The Following: 107 “Let Me Go” Review
Reviewed by James Wynne
Are the writers of The Following even trying anymore? Carroll’s plans in “Let Me Go”, as in all episodes up to this point, seem to be largely dependant on the FBI being completely inept at their jobs. Meticulous planning is one thing, but charting every possible eventuality as he has, and doing so based on the rather outlandish notion that the FBI will make every mistake under the sun, is quite another.
Speaking of these mistakes, did Debra and co. even get so much as a slap on the wrist for their calamitous mishaps at the farmhouse last week? Jennifer Mason had her career with this squad cut brutally short for merely overseeing a violent indiscretion on Ryan’s behalf, but Debra’s orchestration of a rescue mission that could only be described as an utter shambles, and which resulted in the deaths of various members of SWAT and local Law Enforcement, appears to have had no ramifications for her whatsoever. It seems “consistency”, like “realism”, is an alien term to the writers of The Following.
“Let Me Go” focuses primarily on the repercussions of Ryan’s assault on Carroll from way back in “Chapter One” as the instigating factor in the latter’s escape from prison. The whole premise of his breakout is rather preposterous, as it hinges on the unexplained fact that the U.S. Marshalls assisting in his transfer must also have been corrupted in order for the warden and Olivia to be able to get Carroll out of the secure vehicle in the first place. Never mind that doing so would have required far more than the couple of minutes afforded to them between Ryan leaving and the emptied van departing. Also, how in the hell was Carroll moved from a secured exit point to Olivia’s car (which would have presumably been located in either the employee or visitors’ parking area) without a single person clocking them and thus preventing their escape?
I really don’t understand the reasoning behind having Olivia be an unwilling participant in his schemes, either, as opposed to a devotee to his murderous cause. Olivia is afraid of what he and his followers are capable of, but she’s making frequent trips to a prison full to the brim with FBI agents, and doesn’t think requesting protective custody in exchange for information could be of more substantial benefit than aiding in the release of the very same man she’s terrified of? Besides making more sense, if she had been one of Carroll’s devout followers, it would have created a far deeper meaning and purpose behind her demise – with the insinuation being that Carroll prioritises the torment of his adversary far more than he does the lives of his adoring cultists.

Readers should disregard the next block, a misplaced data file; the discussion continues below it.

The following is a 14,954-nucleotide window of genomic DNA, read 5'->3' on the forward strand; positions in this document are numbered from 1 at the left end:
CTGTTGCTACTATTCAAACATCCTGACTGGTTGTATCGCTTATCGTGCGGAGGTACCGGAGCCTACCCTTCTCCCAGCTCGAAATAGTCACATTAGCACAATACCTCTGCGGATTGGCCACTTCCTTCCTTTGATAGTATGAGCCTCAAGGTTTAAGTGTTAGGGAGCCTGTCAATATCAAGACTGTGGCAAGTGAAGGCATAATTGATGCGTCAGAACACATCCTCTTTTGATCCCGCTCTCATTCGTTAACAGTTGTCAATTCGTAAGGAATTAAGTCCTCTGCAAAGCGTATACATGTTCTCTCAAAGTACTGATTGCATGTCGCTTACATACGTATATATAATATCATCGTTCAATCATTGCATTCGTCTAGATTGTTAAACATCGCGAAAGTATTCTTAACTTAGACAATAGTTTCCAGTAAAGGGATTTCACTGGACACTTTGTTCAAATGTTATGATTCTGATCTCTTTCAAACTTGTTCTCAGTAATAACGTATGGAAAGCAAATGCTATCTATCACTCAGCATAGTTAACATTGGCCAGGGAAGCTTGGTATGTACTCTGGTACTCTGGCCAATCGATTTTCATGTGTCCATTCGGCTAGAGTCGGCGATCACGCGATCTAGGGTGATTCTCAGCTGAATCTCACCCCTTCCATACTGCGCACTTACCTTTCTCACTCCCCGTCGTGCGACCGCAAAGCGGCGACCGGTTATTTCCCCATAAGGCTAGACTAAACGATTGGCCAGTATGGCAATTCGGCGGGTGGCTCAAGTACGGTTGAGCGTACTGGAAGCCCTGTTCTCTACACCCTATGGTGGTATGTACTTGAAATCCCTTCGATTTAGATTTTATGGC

As it is, Olivia’s death is of little importance or surprise. But it does at least make for an intriguing scene. There’s a rather disconcerting intimacy and perversion about the way Carroll murders her. After all, killing is an addiction for him and that sadistic need really filters through his contorted facial expressions.
Things have gone off the rails with Carroll elsewhere, though. Apart from the ridiculously scrupulous nature of his plans, it’s become difficult to imagine why anyone would commit themselves to his ideals. Purefoy has lost the dimensions of his initial portrayal – instead electing to strike the same notes over and over again – and the writing team appear to have lost a basic understanding of what is needed to make the character believable. There is no longer an authoritative, intimidatory aura about him, and nor is there that overwhelming charisma. He has become somewhat of a caricature; with all his time on screen spent squinting, maliciously smiling and delivering each and every word in an annoyingly intermittent style.
The biggest problem with The Following, though, is the extremely tawdry writing and perfunctory plotting. It has recently been renewed for a second series and I struggle to imagine it sustaining itself over that time. The stories have already become somewhat monotonous as certain narrative threads have been prolonged way beyond what they should have been (see: Joey’s rescue). While I stated after the first episode that the premise of The Following should have lent it a natural longevity, this does not appear to be the case. The series would have perhaps been better served with a villain-of-the-week premise; a solid focus on a single and unique killer belonging to Carroll’s cult. The closest we got to this was “The Poet’s Fire”, which, while still being flawed, provided an interesting character piece of its pyromaniac antagonist and remains the best the series has been able to offer since the pilot episode.